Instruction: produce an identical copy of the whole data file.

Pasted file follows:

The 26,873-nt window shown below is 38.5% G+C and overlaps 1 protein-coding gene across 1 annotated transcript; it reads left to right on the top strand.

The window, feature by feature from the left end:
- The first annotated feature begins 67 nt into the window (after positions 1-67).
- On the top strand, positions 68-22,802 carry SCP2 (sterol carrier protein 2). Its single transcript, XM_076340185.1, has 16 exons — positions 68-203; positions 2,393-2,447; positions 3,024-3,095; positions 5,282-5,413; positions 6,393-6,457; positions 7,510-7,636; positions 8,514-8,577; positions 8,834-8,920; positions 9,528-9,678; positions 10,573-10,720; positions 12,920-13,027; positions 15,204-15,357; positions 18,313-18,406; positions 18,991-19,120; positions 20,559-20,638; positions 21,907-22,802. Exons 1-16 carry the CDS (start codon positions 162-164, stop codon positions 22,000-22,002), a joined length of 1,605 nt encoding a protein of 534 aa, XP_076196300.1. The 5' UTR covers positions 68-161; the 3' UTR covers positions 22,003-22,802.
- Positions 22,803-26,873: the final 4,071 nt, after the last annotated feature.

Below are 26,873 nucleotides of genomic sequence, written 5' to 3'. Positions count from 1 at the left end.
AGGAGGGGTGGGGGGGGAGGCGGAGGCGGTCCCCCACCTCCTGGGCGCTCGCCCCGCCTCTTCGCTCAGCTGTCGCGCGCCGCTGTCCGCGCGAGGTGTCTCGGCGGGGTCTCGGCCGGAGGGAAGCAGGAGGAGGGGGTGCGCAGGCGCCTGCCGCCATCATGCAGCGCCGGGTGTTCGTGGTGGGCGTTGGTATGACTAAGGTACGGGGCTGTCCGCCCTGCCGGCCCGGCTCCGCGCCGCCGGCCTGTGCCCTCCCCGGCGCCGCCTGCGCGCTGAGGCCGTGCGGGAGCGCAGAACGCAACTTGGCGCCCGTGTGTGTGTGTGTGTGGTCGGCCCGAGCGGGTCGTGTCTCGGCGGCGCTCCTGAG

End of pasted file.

The 26,873-nt window shown below is 38.5% G+C and overlaps 1 protein-coding gene across 1 annotated transcript; it reads left to right on the top strand.

The window, feature by feature from the left end:
- The first annotated feature begins 67 nt into the window (after positions 1-67).
- On the top strand, positions 68-22,802 carry SCP2 (sterol carrier protein 2). Its single transcript, XM_076340185.1, has 16 exons — positions 68-203; positions 2,393-2,447; positions 3,024-3,095; positions 5,282-5,413; positions 6,393-6,457; positions 7,510-7,636; positions 8,514-8,577; positions 8,834-8,920; positions 9,528-9,678; positions 10,573-10,720; positions 12,920-13,027; positions 15,204-15,357; positions 18,313-18,406; positions 18,991-19,120; positions 20,559-20,638; positions 21,907-22,802. Exons 1-16 carry the CDS (start codon positions 162-164, stop codon positions 22,000-22,002), a joined length of 1,605 nt encoding a protein of 534 aa, XP_076196300.1. The 5' UTR covers positions 68-161; the 3' UTR covers positions 22,003-22,802.
- Positions 22,803-26,873: the final 4,071 nt, after the last annotated feature.

Below are 26,873 nucleotides of genomic sequence, written 5' to 3'. Positions count from 1 at the left end.
AGGAGGGGTGGGGGGGGAGGCGGAGGCGGTCCCCCACCTCCTGGGCGCTCGCCCCGCCTCTTCGCTCAGCTGTCGCGCGCCGCTGTCCGCGCGAGGTGTCTCGGCGGGGTCTCGGCCGGAGGGAAGCAGGAGGAGGGGGTGCGCAGGCGCCTGCCGCCATCATGCAGCGCCGGGTGTTCGTGGTGGGCGTTGGTATGACTAAGGTACGGGGCTGTCCGCCCTGCCGGCCCGGCTCCGCGCCGCCGGCCTGTGCCCTCCCCGGCGCCGCCTGCGCGCTGAGGCCGTGCGGGAGCGCAGAACGCAACTTGGCGCCCGTGTGTGTGTGTGTGTGGTCGGCCCGAGCGGGTCGTGTCTCGGCGGCGCTCCTGAG